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Lime for Olive Tree Health

It has been found that the addition of agricultural lime (calcium carbonate) to many Californian soils, will improve the health, growth and crop of olive trees.

Following are a couple of statements that show the reason for this.

"The optimal soil pH for olives is not known, although olives grow poorly on soils with a pH above 8.5. Some California soils have a pH higher than 7.0 and high levels of calcium. Olive trees grow well in these calcareous soils."
(Californian Olive Production Manual, p.70)

"...This variety has an average oil content of 22-24% when grown in Sfax (Tunisia) whereas in the north this yield drops to 16% and even 13% on the infertile, calcium-poor soils of Cap Bon."
(Olivae No.61, April 1996)

It is interesting to note that wherever olive trees are performing at their very best, the pH of the soil will be found to be somewhere between 7.0 (neutral) and 8.0 (mildly alkaline).

Acid soils have a low pH reading (below 7) and alkaline soils, suitable for olives, have a higher pH reading (above 7). Acidic soils can be improved by the addition of agricultural lime.

The following are a few of the benefits you will gain by adding agricultural lime to acidic soils. Our thanks goes to Olives Australia/DML Aglime for much of the information.

NB. You will have to carry out these measurements prior to planting and installation of an irrigation system.

1. Calcium is an important constituent of cell wall material, adding strength and stability to the plant. Calcium deficiency causes stunted growth in olive trees and also the development of 'soft nose' where the fruit develops a rotten end thus making it completely unfit for sale. 'Softnose' occurs when the fruit begins to change color from green through to black and has occasionally been seen where the variety Sevillano has been unable to get enough calcium.

2. Adequate levels of lime in the soil will reduce Aluminum and Manganese toxicities. The lower the soil pH, the more readily these toxic elements are released into the soil to adversely affect the health of growing plants.

3. Fertilizer efficiency is improved when agricultural lime is added to acid soils. Liming acid soils will increase the uptake of nitrogen, phosphate, potash, sulfur, calcium, magnesium, boron, copper, zinc and molybdenum.

4. Beneficial soil bacteria are generally more prevalent in the sweet alkaline soils rather than acid soils.

5. Agricultural lime improves soil structure and promotes worm activity. The addition of lime to most soils will improve their friability, thus reducing crusting and clodding of heavy soils.

6. The composting of organic matter in the soil is significantly improved, thus contributing to good soil composition and less need for ongoing tillage.

How Much Lime?

Before I plant my olives, how do I know if my soil needs lime? Well firstly, don't guess. Take a soil sample to be tested by a reputable soil laboratory. Because the olive tree is a relatively shallow rooting tree, scrape away the top 4 inches of soil which contains a lot of organic matter and discard it. Then collect about one pound of soil from the 4 - 8 inch. Collect a second sample at around 2 ft deep.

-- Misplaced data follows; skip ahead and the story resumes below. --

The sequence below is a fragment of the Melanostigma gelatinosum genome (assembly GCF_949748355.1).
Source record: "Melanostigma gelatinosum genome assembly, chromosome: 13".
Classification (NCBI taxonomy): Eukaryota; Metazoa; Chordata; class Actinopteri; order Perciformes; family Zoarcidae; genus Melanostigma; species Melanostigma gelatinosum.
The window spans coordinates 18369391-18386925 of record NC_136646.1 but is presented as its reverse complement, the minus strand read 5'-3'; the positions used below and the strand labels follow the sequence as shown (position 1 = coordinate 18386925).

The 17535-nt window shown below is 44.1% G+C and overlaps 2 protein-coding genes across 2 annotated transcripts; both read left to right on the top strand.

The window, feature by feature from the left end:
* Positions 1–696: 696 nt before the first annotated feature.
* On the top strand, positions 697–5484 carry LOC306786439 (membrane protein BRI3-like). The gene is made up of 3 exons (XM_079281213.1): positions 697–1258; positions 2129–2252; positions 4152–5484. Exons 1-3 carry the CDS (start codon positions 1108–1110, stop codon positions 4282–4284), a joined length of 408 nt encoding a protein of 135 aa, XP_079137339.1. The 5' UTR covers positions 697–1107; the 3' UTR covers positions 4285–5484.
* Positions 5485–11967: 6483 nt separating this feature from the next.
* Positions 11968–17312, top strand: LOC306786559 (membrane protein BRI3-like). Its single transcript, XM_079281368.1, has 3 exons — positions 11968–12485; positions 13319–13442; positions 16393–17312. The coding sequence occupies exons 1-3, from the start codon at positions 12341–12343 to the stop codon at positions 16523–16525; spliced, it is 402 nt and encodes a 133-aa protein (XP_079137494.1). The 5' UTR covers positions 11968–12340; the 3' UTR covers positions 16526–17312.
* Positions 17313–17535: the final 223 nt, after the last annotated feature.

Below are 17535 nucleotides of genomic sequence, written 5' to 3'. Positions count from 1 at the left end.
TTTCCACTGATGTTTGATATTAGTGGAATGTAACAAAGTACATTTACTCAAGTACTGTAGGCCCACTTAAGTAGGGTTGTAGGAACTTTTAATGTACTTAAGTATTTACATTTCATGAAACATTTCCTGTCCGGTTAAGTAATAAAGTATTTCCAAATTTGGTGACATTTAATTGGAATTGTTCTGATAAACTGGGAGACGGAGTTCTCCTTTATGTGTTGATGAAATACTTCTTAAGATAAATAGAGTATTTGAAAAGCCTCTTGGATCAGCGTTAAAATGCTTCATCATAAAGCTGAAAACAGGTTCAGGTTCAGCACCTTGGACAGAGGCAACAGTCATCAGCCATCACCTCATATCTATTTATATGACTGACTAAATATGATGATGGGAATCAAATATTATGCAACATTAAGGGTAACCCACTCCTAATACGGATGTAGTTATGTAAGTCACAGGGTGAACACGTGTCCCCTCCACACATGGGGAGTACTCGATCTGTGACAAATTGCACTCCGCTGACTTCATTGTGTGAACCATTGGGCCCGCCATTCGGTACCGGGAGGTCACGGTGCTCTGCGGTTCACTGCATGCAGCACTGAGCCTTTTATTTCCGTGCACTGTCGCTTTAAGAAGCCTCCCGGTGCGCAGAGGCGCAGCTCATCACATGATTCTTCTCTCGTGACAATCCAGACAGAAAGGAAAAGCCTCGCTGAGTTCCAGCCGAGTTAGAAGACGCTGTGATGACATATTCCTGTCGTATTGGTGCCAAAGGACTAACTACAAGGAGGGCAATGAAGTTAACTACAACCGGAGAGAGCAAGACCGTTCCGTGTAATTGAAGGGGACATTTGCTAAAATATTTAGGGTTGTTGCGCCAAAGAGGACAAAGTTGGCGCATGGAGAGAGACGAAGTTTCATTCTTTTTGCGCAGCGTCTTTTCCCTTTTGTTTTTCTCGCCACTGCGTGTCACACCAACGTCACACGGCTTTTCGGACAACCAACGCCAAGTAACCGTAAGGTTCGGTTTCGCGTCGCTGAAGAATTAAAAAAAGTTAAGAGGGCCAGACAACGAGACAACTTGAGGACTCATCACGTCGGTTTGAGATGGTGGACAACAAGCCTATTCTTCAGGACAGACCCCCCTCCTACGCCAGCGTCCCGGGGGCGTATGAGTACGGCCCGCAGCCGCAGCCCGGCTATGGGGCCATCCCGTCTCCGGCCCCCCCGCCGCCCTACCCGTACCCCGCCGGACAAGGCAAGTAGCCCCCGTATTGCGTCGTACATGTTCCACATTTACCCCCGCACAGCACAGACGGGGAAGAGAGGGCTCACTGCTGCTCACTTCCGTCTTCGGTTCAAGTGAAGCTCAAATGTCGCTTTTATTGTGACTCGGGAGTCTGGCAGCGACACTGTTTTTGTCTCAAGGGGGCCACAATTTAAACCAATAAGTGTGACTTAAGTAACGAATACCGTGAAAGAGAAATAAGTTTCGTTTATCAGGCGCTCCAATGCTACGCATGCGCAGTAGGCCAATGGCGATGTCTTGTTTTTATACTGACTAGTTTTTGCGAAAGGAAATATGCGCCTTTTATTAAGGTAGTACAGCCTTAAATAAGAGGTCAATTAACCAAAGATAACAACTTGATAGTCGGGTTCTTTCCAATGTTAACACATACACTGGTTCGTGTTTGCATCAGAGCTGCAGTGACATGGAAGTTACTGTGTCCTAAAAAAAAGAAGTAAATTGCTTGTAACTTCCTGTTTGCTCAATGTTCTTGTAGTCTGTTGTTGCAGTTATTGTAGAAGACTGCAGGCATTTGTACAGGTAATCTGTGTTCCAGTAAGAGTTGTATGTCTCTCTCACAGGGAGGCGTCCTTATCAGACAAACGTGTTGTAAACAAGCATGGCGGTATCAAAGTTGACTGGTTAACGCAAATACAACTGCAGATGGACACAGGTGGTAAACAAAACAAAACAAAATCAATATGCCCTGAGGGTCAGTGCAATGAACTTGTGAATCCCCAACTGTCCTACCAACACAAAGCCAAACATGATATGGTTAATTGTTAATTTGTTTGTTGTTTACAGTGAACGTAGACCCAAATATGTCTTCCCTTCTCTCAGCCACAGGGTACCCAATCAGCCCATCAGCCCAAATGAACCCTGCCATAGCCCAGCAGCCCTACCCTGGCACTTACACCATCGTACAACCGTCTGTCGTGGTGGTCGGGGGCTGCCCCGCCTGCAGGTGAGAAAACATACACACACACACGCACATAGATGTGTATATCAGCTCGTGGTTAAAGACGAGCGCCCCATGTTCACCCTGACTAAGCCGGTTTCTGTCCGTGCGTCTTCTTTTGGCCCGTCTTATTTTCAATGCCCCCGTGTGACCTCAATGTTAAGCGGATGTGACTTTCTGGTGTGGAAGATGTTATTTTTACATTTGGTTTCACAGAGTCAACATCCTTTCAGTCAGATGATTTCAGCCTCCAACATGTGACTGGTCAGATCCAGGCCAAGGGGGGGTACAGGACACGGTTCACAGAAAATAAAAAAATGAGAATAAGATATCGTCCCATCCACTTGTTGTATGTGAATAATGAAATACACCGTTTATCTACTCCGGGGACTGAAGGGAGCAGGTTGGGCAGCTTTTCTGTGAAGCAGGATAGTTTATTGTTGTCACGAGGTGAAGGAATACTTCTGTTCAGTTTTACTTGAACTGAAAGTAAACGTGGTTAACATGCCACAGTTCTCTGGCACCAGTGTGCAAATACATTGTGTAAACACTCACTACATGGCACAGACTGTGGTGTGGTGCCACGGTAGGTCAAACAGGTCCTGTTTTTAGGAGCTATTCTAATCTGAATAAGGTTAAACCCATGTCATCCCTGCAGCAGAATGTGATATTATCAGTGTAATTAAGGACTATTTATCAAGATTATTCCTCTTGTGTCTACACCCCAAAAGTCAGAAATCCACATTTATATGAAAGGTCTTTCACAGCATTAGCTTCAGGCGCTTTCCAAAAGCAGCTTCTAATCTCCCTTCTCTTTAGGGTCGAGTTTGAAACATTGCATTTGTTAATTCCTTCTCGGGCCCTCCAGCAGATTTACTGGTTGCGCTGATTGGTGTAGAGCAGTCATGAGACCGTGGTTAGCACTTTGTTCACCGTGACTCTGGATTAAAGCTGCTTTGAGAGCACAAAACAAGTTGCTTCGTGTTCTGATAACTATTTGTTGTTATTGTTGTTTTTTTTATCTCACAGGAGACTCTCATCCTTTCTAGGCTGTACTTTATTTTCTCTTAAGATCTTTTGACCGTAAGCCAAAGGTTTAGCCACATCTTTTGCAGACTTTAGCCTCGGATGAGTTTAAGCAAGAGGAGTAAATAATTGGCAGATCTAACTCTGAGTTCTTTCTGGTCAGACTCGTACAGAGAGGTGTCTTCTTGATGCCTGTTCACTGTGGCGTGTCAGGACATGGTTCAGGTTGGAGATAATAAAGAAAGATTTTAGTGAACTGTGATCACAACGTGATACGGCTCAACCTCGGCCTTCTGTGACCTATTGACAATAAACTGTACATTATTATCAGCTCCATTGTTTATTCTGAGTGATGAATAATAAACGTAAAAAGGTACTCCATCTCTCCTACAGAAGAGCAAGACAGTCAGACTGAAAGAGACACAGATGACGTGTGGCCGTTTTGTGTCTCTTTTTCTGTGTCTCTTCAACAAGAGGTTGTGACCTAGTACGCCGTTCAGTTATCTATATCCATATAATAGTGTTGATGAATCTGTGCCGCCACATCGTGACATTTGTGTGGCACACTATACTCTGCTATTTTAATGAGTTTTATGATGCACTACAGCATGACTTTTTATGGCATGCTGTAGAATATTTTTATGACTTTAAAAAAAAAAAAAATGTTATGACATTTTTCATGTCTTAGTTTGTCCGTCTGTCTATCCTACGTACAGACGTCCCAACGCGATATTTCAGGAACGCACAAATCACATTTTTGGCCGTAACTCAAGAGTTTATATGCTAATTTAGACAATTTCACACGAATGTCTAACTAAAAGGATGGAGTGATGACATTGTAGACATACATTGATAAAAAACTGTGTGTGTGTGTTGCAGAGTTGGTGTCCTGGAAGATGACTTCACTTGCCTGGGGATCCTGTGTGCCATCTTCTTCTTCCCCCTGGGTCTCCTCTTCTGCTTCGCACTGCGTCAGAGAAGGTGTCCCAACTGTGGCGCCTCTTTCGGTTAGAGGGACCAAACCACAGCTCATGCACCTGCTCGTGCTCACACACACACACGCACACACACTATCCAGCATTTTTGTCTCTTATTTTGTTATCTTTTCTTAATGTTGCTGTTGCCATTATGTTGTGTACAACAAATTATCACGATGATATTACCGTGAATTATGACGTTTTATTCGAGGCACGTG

Take the soil samples to the testing laboratory. You will often find that the top sample will have a lower pH (is more acidic) than the bottom sample. This means that by deep ripping to open up the soil to a depth of around 24 - 30 inches before planting your olives, the lower layer with a higher pH will be mixed with the top layer with a lower pH, thus 'leveling' the pH levels.

For olives, if the mixing of the two soil levels still would not bring the pH level to a minimum of 7.0, then the addition of lime into the soil will be very beneficial.

For maximum benefit, the lime should be deep ripped into the soil to a depth of at least 2 ft. Your soil laboratory or fertilizer supplier will be able to suggest how much lime will be required to raise the pH to between 7.0 and 8.0. As a very rough rule-of-thumb, the following rates will apply.

In sandy loam, the approximate amount of lime required to raise the pH of your olive ground to a depth of 2 ft by one pH unit (eg. to go from 6.5 to 7.5) would be 0.6 to 0.8 tons per acre. Remember, this is not just a shallow dressing for shallow rooted vegetables, but a deep ripped application to cover the full depth of the olive roots as they mature over many years. This 0.6 to 0.8 tons per acre would be applied in a 10 ft wide band down the row lines and very thoroughly deep ripped in to a depth of 2 ft and a width of 10 - 13 ft. An unlimed grass strip between the rows would therefore be left unripped. If you choose to rip or lime the entire field, more lime will be needed. Be very careful ripping the entire field if there is a chance of causing excessive erosion problems.

In heavier clay soils, you will probably need at least twice as much lime to raise the pH level by one unit.

Lime is relatively inexpensive and if you can afford to use it, your investment will bring excellent returns over many years.